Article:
The Saint Leo Abbey Grotto is a place for prayer, the expression of faith, and relaxation. Under nature’s comforting warmth, the Grotto’s intricate shrines, brilliant statues, calming trails, and overall atmosphere invite both members of the Saint Leo community and strangers alike to worship in a beautiful, outdoor environment. However, the Grotto, when left unchecked, just might find itself overwhelmed by the nature surrounding it. This has happened.
Imagine the Grotto now overtaken by nature – how does it look? Are statues covered in dirt, moss, and grime? Have streams stopped flowing? Are walkways completely concealed by dead leaves? Does an abundance of spiders and their massive webs make some, including yourself, afraid to visit the Grotto after sunset? Unfortunately, all of these aptly describe the Grotto in its current state; and each of them just might be a sign that the Grotto may not be as important to people as it used to be.
All of this, however, is currently being changed. Enter: the Saint Leo University Ministry. In a restoration effort headed by Ministry members and volunteers both on and off campus, a single goal has been made: to restore the Abbey Grotto back to its former glory, encouraging volunteers to work together and understand the value of community. This group of dedicated volunteers took the first step to reaching this goal on Sept. 19 – a step which resulted in a successful cleaning marathon that lasted from 1:00 PM – 7:00 PM.
“I have more reasons than one for why I wanted to help clean the Grotto. The most important reason is that I wanted to do something for Jesus…having a nice environment and setting can really help you hear what God is trying to say. I would definitely volunteer again,” said Ashley Brown, Senior, who volunteered.
The idea to clean up the Grotto had originally started as a simple observation made by a simply faithful individual. Jahiedy Vinas, Senior and recently-appointed Ministry Mentor, is currently in charge of community service performed by the Ministry. Realizing the importance of the Grotto in its history – as well as the potential importance of a restored Grotto – Vinas made it her priority to get permission to go through with the project.
“I saw it as an opportunity for the students to come together; I saw it as an opportunity for us to work with the monks and the nuns – to create that identity of community and responsible stewardship,” said Vinas. “The Grotto is our responsibility; it’s a place that we definitely have to take care of… I want to make sure it visually represents who we are. Saint Leo’s a beautiful University; the Grotto should be just as beautiful as well.”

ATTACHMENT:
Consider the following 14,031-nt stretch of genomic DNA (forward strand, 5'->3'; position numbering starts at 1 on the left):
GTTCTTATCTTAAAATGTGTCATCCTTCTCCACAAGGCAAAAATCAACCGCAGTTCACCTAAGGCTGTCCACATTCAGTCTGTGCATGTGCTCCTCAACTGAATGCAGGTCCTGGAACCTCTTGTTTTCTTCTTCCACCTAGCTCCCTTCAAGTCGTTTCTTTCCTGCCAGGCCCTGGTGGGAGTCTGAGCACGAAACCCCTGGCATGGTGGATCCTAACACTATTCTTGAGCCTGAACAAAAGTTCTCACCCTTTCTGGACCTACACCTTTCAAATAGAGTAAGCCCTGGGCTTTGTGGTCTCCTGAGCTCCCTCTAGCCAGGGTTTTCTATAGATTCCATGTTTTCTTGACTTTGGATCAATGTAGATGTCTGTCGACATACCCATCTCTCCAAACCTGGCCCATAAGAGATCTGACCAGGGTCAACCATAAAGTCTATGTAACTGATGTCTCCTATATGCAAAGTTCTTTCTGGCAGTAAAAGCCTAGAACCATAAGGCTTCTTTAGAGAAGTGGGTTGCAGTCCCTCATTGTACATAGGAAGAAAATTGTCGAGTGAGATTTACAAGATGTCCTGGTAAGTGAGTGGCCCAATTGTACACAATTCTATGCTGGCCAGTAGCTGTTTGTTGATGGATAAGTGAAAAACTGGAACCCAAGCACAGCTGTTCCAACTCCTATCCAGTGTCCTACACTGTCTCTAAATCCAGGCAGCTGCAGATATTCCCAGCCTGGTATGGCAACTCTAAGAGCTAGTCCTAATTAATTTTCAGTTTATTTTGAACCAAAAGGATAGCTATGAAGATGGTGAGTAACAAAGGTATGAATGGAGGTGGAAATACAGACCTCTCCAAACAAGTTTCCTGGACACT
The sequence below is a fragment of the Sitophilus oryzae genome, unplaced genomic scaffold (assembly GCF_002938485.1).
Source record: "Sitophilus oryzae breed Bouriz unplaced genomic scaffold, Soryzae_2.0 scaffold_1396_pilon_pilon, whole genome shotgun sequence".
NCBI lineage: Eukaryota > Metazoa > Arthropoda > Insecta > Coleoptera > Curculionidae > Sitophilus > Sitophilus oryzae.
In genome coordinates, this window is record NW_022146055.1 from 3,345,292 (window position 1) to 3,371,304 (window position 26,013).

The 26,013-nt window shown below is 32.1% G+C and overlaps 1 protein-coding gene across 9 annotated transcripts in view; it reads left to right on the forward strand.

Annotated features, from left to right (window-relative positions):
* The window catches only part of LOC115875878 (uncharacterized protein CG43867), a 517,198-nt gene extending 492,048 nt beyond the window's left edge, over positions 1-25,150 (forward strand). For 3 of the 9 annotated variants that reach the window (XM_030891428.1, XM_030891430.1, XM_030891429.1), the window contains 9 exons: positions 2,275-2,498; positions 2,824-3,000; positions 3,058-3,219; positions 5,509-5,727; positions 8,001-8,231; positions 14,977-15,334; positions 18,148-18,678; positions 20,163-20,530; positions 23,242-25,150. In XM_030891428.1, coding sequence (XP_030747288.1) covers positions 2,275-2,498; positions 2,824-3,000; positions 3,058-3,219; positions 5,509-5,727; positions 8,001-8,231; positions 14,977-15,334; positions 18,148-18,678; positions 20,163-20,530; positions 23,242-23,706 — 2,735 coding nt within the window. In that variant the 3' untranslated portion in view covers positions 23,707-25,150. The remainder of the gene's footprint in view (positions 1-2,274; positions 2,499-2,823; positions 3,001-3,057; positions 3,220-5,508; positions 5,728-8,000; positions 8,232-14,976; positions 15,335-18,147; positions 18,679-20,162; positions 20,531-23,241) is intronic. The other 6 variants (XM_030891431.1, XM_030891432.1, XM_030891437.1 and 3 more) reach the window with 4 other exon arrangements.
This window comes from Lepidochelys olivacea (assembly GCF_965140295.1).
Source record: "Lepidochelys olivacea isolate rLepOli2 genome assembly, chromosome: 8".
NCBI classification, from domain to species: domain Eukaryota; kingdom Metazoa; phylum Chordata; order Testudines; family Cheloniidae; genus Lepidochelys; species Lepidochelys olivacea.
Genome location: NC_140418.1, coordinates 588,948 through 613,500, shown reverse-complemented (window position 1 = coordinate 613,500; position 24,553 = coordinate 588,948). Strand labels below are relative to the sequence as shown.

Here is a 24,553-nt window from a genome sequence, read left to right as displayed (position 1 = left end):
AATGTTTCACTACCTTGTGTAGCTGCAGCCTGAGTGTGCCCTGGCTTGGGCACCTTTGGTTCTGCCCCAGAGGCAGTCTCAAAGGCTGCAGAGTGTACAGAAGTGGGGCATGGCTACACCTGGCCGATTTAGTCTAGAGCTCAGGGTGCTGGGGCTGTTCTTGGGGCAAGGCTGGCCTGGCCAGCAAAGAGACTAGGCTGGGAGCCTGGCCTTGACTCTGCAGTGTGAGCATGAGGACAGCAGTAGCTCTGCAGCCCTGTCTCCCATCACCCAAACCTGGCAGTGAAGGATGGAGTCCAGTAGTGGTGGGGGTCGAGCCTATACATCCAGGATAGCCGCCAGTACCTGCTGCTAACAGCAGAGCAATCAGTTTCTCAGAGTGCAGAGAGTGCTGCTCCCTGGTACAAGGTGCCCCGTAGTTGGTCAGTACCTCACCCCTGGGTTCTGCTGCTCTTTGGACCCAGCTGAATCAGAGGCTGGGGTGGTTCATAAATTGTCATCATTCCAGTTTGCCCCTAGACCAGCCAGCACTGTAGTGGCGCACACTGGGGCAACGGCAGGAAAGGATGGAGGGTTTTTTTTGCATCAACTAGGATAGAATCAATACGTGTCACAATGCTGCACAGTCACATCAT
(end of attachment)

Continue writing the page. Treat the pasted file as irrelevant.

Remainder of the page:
The project, which in its first day was an immense success, has sparked inspiration among the volunteers who participated. It is expected to continue once every three to four Saturdays as a result. With each session, pathways are expected to be cleared out, statues are expected to be repainted, and spider webs are expected to be removed, among many other renovations.
“At first glance, it didn’t seem like a lot of work, but when we really started getting into it, we really started to care about that place. We realized there was so much we had to do,” said Vinas. “I think that having these students go out there and wash statues, care for the grounds, pull out weeds – get dirty – y’know, they were happy to get dirty. It’s not like you’re just cleaning someone’s house; you’re taking care of a place that’s meant for prayer.”
Regardless of the progress made so far, however, the project is not expected to be finished anytime soon; a lot of work still needs to be done. According to Br. Clement Rees, OSB, who also volunteered, the committed efforts of the volunteers made all the difference in the first day’s success. They proved to him without hesitation the dedication and leadership skills they possessed. Inspired by the hard work the volunteers demonstrated, Brother Clement is determined to continue to assist in the restoration project until its completion. “My experience working with the students was very enlivening. They came to the job on short notice but came with a willingness to do a good service…We are very short handed here at the Abbey and so it was wonderful to have the skills and energy the students brought to the task. The grotto is in much better condition now but still a long way from tip top,” said Brother Clement.
In addition to the Grotto restoration project, the University Ministry plans on hosting even more volunteer opportunities in the future, such as charities, clothing drives, and food drives. If you would like to participate in these projects, the Grotto’s restoration project, or have other volunteer work ideas, please contact Jahiedy Vinas at firstname.lastname@example.org.
Categories: Campus News